No, instead, since large numbers of those Americans with excessive control over money, money that fifty to sixty years ago was generally more evenly spread throughout the American population, we should have a parade that recognizes them.  So, the American version of a Bastille Day parade would simply show how disproportionately rich our wealthy have become. In a word, America’s “one percent” could display their collections of material goods.

Their displays could include signs that inform the parade goers as to what amount they will receive every year in future by way of the tax reform bill passed last month by Republicans in Congress and signed into law by President Trump. Also, miniatures or models of their many homes could be set up on traditional floats like those in Macy’s Thanksgiving Parade.  Then, too, their fleets of super expensive domestic and foreign cars could be lined up behind floats driven by their private chauffeurs.

President Trump could still receive accolades by way of high praise and recognition for his wealth accumulations. Should he wish to do so he could wear a generalissimo uniform and stand or sit at the head of the parade displaying floats with replicas of his New York City tower, his hotels, his private homes and his resort golf courses, as well as every achievement of his as a business deal maker.

Oh, sure, of course, there could be a few M1 Abrams military tanks and LGM-30G ICBMs in the mix of floats.  After all, we formerly were proud as a peaceful people intended to resemble ancient Athens, not entirely given over to a Sparta-look-alike!  The result of the rich showing their wares? Perhaps the American people would awaken from their long slumber to vote persons into federal public offices who will keep their jobs because they design and pass legislation into laws that begin to help to address and reverse the democracy-disabling disparities in U.S. pay and salaries, living standards, opportunity, and chance to embrace the American dream.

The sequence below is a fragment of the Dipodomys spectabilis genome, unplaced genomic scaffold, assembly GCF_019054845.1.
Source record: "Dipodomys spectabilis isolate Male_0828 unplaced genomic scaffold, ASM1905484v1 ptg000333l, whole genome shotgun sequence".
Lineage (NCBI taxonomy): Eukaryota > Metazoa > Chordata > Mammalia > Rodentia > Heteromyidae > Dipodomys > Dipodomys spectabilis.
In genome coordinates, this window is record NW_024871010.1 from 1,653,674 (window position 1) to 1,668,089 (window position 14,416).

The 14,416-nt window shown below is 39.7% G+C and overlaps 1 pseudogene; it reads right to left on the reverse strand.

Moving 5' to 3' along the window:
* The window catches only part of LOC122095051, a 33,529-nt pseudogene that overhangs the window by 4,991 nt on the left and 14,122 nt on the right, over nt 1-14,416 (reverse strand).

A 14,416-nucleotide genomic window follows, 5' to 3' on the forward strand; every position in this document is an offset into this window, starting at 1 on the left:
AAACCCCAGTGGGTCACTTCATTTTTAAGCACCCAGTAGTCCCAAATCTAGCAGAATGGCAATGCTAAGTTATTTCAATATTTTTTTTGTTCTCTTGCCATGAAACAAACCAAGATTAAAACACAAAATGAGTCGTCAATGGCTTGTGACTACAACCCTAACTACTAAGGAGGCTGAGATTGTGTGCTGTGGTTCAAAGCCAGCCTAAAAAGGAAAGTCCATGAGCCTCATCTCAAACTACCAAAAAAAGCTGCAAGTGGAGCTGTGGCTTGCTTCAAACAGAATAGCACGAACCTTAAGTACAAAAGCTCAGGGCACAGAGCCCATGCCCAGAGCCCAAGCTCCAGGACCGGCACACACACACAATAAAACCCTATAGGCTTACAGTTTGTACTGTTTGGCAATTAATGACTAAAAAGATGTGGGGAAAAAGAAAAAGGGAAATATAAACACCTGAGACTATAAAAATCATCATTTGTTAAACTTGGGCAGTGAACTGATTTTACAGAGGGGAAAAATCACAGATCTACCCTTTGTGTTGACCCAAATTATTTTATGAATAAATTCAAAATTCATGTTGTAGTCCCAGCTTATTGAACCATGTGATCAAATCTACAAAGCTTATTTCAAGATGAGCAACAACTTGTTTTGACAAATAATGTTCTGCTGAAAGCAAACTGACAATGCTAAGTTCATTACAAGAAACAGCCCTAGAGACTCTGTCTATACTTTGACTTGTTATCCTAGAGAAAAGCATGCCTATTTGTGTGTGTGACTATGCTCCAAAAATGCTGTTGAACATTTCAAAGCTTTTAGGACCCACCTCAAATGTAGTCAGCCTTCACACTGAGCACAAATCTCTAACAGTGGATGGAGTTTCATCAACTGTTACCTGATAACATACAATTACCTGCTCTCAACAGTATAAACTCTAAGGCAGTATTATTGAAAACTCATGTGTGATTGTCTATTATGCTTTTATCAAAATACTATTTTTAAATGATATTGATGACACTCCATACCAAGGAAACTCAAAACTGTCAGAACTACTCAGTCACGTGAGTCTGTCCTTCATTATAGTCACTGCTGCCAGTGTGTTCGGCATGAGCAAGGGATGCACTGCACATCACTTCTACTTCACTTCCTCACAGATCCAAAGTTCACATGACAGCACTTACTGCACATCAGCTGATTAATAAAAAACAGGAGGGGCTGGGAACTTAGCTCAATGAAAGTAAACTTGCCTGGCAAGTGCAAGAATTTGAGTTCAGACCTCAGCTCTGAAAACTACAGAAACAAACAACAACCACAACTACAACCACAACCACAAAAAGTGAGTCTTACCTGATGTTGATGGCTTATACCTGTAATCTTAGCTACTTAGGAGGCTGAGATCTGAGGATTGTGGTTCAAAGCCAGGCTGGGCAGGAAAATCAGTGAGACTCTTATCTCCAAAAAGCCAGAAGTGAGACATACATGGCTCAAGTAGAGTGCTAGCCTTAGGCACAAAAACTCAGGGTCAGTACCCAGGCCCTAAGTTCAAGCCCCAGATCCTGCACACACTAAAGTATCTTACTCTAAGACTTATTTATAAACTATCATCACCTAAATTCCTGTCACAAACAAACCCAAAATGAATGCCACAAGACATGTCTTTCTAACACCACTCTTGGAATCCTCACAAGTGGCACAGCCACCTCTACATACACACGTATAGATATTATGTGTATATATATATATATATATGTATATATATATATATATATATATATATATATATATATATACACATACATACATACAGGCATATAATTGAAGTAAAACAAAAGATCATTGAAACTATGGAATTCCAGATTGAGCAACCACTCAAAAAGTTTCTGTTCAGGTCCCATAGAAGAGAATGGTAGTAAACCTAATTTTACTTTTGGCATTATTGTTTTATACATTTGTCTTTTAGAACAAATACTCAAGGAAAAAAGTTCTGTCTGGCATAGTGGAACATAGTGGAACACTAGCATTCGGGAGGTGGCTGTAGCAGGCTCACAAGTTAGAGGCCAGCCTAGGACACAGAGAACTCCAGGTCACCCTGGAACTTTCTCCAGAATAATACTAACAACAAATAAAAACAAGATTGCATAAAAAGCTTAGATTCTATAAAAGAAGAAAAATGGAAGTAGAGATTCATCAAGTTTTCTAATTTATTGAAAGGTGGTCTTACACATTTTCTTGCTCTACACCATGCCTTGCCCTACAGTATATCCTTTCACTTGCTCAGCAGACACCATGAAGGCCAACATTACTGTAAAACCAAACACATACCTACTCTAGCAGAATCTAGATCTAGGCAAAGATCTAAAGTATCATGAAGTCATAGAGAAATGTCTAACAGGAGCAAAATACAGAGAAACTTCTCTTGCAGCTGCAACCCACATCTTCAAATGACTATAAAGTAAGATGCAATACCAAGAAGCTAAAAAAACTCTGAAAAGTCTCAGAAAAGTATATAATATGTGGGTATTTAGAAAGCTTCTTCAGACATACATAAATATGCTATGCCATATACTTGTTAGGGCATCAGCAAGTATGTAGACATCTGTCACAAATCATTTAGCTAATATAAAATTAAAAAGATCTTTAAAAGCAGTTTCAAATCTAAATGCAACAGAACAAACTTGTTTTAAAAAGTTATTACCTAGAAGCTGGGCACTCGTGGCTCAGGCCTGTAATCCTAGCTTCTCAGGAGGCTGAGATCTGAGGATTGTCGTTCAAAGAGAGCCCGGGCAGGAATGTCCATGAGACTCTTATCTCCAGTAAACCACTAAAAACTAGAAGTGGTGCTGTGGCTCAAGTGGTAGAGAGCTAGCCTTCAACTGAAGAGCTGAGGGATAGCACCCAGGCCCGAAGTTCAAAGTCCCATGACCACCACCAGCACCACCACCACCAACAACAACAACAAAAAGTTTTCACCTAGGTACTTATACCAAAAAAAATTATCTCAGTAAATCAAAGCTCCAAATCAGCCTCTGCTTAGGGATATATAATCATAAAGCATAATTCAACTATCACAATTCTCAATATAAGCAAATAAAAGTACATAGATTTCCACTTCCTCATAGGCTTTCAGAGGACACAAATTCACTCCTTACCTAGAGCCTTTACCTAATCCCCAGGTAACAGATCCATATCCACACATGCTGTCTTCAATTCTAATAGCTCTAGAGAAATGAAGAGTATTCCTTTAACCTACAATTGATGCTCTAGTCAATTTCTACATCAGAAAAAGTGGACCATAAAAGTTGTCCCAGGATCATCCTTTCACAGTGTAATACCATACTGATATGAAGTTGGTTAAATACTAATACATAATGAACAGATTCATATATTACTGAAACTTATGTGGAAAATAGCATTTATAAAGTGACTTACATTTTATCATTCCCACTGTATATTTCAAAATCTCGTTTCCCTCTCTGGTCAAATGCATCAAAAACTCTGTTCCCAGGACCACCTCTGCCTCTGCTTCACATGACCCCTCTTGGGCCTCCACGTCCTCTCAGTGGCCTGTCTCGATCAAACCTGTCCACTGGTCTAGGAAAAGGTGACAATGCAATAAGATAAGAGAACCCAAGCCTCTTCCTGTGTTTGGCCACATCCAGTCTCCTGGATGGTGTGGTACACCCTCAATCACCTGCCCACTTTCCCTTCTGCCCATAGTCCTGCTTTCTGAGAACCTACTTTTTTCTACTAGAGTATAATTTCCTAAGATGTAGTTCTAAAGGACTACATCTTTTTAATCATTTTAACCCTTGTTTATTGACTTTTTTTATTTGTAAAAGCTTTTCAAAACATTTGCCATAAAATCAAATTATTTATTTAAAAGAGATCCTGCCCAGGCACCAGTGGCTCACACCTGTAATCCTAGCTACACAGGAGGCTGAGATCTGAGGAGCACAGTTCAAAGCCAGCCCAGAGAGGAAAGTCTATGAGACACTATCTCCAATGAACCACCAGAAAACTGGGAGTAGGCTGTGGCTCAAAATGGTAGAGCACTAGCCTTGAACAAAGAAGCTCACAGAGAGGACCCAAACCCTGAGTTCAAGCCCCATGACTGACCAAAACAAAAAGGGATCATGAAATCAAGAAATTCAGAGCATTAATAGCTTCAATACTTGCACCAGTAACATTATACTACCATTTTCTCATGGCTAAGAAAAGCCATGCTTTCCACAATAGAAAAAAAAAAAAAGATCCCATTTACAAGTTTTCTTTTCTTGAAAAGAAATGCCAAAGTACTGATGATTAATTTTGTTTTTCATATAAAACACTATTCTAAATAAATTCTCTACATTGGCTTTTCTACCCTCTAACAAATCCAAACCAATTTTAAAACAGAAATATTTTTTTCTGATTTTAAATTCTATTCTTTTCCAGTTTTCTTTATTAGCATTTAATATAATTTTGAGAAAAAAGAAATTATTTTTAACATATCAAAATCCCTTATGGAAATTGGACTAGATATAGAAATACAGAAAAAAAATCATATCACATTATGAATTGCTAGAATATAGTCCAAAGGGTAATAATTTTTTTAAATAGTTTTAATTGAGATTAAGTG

(Gene H. McIntyre lives in Keizer.)

Their words still resonate

Millions of Americans will have a holiday on Monday, Feb. 19, known as President’s Day—to honor both Abraham Lincoln and George Washington. They and millions of their fellow American residents will use that day to sleep in, enjoy a hobby or go shopping.

As with any holiday that honors a person, we hope that at least a bit of time is spent to think about Lincoln and Washington, specially, what they said. Lincoln was our most quotable president; what he said resonates to this day.

Some of his nuggets:

“Whatever you are, be a good one.”

“Government of the people, by the people, for the people, shall not perish from the Earth.”

“Do I not destroy my enemies when I make them my friends?”

Our first president, George Washington, had his own set of quotes that live on through the ages and are as relevant today as in the 18th century:

“To be prepared for war is one of the most effective means of preserving peace.”

“If the freedom of speech is taken away then dumb and silent we may be led, like sheep to the slaughter.”

“Laws made by common consent must not be trampled on by individuals.”

The world is a different place than it was 200 years ago. People are the same, as they have been through millenia.